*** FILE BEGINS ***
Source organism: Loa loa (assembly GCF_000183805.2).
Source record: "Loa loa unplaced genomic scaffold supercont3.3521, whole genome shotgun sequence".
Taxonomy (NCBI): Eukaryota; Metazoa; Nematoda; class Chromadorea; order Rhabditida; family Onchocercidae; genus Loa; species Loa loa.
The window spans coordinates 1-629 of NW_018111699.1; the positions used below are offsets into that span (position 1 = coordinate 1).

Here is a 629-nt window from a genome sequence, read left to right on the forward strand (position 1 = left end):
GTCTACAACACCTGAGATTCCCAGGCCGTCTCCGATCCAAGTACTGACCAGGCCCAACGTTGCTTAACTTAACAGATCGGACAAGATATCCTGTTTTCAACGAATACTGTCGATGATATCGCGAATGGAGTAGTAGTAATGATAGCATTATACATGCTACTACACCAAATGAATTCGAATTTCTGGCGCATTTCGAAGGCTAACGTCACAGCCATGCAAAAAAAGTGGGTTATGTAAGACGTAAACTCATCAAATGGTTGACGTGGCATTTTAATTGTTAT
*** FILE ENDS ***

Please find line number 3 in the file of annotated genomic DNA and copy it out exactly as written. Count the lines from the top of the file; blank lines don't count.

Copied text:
Taxonomy (NCBI): Eukaryota; Metazoa; Nematoda; class Chromadorea; order Rhabditida; family Onchocercidae; genus Loa; species Loa loa.